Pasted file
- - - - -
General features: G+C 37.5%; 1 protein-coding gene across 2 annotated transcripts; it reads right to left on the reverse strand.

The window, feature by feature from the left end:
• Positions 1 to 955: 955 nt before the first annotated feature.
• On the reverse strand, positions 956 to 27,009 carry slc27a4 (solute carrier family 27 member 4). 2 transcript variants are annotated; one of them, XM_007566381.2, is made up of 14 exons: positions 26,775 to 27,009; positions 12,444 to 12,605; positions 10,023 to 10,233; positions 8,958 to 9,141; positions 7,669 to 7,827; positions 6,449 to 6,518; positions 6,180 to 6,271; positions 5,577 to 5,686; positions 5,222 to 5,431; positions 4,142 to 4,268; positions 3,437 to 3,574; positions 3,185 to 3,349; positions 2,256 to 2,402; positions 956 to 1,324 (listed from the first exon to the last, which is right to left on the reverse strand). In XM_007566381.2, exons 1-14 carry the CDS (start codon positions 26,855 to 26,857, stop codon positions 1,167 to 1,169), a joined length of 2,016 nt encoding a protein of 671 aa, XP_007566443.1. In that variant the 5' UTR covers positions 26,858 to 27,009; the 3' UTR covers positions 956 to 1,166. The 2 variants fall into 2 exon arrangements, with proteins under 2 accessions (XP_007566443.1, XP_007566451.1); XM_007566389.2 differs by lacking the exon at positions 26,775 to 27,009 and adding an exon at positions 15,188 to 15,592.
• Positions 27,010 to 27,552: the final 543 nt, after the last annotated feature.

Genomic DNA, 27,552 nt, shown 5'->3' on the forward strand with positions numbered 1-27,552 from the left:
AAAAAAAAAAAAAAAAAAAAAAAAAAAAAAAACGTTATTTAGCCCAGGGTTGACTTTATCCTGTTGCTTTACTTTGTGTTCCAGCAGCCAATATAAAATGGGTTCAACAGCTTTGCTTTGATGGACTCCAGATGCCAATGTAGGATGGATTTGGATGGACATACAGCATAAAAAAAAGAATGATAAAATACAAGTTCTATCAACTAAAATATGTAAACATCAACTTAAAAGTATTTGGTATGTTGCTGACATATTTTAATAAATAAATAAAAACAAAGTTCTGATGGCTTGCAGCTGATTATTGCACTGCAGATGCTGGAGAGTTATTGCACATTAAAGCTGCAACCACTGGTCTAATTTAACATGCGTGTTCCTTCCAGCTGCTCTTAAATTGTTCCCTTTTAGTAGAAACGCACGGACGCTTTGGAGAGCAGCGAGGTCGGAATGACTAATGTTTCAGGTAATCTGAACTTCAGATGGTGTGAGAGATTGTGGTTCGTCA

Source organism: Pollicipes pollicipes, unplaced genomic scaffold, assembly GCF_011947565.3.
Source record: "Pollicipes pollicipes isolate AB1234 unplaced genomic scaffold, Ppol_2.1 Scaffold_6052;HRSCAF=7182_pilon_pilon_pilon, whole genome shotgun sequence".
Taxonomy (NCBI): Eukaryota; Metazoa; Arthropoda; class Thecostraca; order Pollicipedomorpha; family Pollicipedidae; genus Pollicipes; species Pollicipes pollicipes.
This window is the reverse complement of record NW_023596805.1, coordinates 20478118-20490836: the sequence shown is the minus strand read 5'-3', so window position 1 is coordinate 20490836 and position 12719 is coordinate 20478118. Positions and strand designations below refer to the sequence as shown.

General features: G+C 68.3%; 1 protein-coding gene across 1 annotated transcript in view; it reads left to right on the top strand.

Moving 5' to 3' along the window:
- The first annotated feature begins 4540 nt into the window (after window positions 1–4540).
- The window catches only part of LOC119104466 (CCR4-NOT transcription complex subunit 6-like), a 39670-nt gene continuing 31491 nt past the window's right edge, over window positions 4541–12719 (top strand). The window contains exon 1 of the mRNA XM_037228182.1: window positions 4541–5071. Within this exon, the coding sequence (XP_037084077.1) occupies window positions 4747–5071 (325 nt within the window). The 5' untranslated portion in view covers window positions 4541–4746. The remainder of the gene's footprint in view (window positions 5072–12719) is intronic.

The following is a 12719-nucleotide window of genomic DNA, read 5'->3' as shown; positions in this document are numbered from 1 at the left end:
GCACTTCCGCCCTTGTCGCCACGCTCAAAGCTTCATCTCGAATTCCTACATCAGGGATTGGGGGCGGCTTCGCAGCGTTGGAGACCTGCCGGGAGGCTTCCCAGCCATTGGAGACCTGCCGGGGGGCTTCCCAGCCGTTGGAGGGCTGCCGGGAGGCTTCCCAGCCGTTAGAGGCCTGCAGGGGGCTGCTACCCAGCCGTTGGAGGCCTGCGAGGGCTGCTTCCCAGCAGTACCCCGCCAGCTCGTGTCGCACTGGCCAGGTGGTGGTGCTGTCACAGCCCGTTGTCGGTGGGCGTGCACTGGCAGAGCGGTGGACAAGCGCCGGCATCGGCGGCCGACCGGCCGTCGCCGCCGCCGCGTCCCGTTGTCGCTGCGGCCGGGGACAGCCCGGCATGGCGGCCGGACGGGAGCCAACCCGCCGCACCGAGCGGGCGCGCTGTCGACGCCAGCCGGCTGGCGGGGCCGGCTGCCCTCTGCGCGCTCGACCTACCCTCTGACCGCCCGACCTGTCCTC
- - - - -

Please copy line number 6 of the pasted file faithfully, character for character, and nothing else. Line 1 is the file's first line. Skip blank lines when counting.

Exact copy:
Genomic DNA, 27,552 nt, shown 5'->3' on the forward strand with positions numbered 1-27,552 from the left: